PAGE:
# Options Trading Strategy For Locking In Current Profits

In this video, we are going to discuss a trading strategy aspect of options math and risk reward evaluation that is referred to as options trades profit locking.

You have a good profit in an options trade, but a lot can happen before expiration – how can you lock in profits for your trade, while also giving it additional profit potential?

This would be done instead of taking the profit and exiting the trade, based on minimizing the giveback risk to your profits and because of the existing potential for a bigger profit.

Option trade profit locking is an options trading math question that considers the following:

• The time value component of your profit – if this was an underlying trade you could just use a trailing stop
• Math to expiration for your open trade
• Current profits compared to expiration profits
• Options trade[s] that could be done to lock in profits

Also, it is necessary to remember 2 factors while doing the options math:

1. The expiration price is an unknown variable – price could keep going in the direction of your trade, but it could also reverse.
2. At least part of your current profit is time value [and depending on the option strike it could all be time value].  This time value has to progressively decay until expiration, because all options expire at their intrinsic value – and the closer expiration is to when you took your trade, the greater the amount of time decay [option theta].

All of these questions and factors make the trading math, for locking in your options profits, important to understand.

### Options Profit Lock Scenario

Let’s look at the following trading scenario and the related math to expiration, compared to locking in your existing trade profits:

With 3 days to expiration, the underlying went to price resistance at 76.60.  This was followed by a trading method sell setup at 75.80 and you bought a 75.50 put for 1.15.

There was then a sell-off and the underlying price went down to 72.00, with next support at 70.00.  On this move, the 75.50 put has gone up and you can close it for 3.40 – do the math:

• Current profit is 2.25 = 3.40 – 1.15
• If expiration is at the current price of 72.00, your option will expire at 3.50 and a profit of 2.35 = 75.50 – 72.00 + 1.15
• If expiration is a 70.00 support, your option will expire at 5.50 and a profit of 4.35 = 75.50 – 70.00 + 1.15
• But if there is a retrace and expiration is at 74.00, your option will expire at 1.50 and a profit of .35 = 75.50 – 74.00 +1.15

Clearly, there are big risk-reward concerns to your current 2.25 profit.  If you expire at the current price you can only make another .10  – and while you can increase your profit to  4.35 on an expiration 2 points lower, you will give back your profit to .35 on an expiration 2 points higher.

Is there anything else that could be done to lock in the current profit, while minimizing the give back and still having an increased profit potential?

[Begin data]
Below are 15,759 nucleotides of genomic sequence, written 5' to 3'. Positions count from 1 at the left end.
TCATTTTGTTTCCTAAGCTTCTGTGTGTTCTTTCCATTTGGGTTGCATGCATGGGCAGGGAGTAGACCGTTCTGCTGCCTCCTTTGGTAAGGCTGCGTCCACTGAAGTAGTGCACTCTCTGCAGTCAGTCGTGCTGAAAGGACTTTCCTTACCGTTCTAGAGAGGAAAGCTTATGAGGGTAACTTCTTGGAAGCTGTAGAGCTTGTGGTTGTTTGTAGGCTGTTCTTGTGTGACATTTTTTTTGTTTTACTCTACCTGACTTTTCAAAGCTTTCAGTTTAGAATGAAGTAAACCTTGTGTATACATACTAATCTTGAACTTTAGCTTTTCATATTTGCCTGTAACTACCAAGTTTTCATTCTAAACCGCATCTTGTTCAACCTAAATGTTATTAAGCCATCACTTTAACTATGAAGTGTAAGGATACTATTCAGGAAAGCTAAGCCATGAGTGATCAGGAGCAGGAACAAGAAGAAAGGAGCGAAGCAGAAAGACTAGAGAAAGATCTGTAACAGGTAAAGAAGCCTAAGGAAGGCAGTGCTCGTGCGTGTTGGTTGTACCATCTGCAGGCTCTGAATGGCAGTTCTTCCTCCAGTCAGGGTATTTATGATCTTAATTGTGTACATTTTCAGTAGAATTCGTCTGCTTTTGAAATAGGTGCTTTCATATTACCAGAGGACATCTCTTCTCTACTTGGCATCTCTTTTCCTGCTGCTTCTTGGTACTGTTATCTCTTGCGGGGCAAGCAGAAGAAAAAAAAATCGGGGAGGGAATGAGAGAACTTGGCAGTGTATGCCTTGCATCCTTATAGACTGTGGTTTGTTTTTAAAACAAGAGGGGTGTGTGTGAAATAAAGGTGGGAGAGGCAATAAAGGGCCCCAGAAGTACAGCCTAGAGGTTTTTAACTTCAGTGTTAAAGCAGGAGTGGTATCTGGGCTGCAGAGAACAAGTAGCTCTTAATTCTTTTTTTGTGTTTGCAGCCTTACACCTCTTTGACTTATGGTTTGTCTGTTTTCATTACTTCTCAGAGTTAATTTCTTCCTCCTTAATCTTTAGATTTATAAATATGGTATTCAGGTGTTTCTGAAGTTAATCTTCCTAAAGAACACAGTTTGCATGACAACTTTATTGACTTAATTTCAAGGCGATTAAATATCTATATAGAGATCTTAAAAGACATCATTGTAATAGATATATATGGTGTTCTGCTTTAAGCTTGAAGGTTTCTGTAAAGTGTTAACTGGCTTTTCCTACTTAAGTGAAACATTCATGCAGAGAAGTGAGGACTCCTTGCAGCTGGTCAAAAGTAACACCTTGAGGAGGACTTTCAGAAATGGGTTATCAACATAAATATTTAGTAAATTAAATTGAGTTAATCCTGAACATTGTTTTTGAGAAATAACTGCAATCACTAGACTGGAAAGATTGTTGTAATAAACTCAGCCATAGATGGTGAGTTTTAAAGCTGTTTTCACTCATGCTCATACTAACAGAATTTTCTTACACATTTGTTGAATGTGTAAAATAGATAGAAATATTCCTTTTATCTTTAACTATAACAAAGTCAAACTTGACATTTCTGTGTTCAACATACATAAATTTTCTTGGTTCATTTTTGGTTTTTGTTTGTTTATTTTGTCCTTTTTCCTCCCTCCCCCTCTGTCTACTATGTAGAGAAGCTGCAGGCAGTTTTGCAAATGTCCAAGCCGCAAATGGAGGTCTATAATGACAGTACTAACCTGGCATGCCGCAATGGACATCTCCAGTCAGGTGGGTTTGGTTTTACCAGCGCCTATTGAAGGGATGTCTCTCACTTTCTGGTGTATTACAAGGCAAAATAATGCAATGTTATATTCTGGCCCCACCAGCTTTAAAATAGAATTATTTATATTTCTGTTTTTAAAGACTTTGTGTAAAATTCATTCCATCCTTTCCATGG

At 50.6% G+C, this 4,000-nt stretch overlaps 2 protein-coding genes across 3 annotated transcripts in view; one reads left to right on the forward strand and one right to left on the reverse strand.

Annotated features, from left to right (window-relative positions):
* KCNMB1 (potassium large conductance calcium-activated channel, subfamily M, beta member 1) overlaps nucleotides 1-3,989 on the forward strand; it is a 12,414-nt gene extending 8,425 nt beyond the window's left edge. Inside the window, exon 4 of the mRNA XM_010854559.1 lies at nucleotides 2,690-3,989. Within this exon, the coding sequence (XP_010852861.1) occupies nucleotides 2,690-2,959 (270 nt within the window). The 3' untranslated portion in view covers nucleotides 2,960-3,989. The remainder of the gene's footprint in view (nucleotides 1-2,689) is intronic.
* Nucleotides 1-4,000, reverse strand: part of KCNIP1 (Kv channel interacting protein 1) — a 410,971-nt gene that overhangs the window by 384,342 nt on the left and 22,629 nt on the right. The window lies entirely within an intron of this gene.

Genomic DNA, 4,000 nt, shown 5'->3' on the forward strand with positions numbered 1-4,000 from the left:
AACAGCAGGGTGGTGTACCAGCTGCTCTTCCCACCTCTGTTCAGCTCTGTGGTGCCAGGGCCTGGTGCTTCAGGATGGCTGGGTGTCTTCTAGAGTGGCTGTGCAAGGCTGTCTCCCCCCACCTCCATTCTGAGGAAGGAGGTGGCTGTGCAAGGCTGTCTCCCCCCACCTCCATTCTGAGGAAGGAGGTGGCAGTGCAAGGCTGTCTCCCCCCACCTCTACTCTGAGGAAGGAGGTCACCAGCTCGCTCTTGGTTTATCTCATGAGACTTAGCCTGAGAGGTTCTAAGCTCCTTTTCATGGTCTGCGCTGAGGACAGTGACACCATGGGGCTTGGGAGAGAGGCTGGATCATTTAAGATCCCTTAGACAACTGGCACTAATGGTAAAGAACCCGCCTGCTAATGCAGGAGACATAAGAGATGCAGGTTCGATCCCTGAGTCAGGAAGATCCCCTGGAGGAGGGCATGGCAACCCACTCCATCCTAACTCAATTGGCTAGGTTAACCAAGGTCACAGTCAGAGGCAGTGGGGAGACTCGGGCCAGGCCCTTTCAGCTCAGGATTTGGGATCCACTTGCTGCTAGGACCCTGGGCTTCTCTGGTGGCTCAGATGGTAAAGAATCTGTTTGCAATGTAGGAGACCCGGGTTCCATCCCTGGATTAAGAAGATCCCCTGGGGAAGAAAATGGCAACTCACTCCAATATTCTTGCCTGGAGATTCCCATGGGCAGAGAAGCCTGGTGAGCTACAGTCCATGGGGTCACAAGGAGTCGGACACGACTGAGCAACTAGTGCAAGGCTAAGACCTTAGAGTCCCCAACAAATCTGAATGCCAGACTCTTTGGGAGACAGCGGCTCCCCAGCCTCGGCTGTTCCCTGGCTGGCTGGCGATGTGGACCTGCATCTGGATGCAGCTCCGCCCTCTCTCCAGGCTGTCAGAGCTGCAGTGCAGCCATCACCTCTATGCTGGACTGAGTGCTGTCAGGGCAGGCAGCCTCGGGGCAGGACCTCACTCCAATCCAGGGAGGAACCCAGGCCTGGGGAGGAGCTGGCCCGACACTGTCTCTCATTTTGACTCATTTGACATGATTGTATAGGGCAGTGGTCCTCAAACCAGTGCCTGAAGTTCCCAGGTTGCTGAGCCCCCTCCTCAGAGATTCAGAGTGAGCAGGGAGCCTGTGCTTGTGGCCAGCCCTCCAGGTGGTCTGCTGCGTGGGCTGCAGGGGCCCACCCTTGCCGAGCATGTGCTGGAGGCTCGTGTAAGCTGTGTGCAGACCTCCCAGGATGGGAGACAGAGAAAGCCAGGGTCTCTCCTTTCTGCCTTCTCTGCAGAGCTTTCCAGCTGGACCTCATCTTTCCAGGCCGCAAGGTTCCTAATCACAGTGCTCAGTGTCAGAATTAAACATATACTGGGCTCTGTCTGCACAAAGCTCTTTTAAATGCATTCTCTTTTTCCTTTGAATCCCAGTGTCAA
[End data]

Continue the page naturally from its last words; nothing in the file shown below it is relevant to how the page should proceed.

For instance, what if you could lock in a minimum profit of 2.20 at a 72 or 74 expiration, and have a potential profit of 3.20 at an expiration of 71.00 or lower – would you be fine with keeping your trade open –vs- taking the profit and closing the trade because of the retrace risk, regardless of the potential for an even greater profit.

Before going on, let’s talk a moment about trade and profit management.  With the scenario presented, I would hold the trade.  I would even risk around .50 giveback to make an additional .90 – if the current swing still had room to support or resistance, without having made a pmd low or high.  But I would take profit on 25% to 50% of the trade.

But if there was a risk reward of .50 giveback to make an additional .50 – I may take 75% profits and hold the rest, but I would be very inclined to just close the trade and thank you very much.

A risk reward analysis and remaining profit potential is a critical component of trade management.  And remember that you are comparing real profits to potential profits – being greedy, when the risk reward doesn’t warrant it, is a good way to end up with virtually nothing and in some cases, turn a good winner into a loser.

### Locking The Profit Based On Remaining Risk Reward

So, how was the 2.20 profit locked, with the remaining risk reward potential, as described above?

This was done by buying a call and selling a put, when the underlying went to 72.00 – look at the profit graph for buying the call:

• A 72 call could be bought for .85
• You would lock in a profit of 1.50 instead of 2.20 – and could make 3.50 at 70.00 instead of 4.35
• But note that you would make 2.50 at 71.00 instead of 3.20
• If support was 68.00 instead of 70.00 and I had more time – I could see closing 50% and holding the remaining
• To get the lock described above, I also sold a 71 put at .70
• And now you can see the 2.20 profit lock, with the 3.20 potential at 71.00 and lower

### Apple Computer Put Profit Locking Video

The second video on the page discusses an apple computer profit lock trade that was done.  After buying a 695 put for 1.22 – I asked the question:

• If I sell a 690 put 1.45 and buy a 690 call 2.00 – how much money could I lose?

Do the math for this profit lock trade [you have around 3.10 profits at the time] and compare it to expiration profits at stock prices of 690 688 692 – would you do the trade or take the profits and close the long put instead?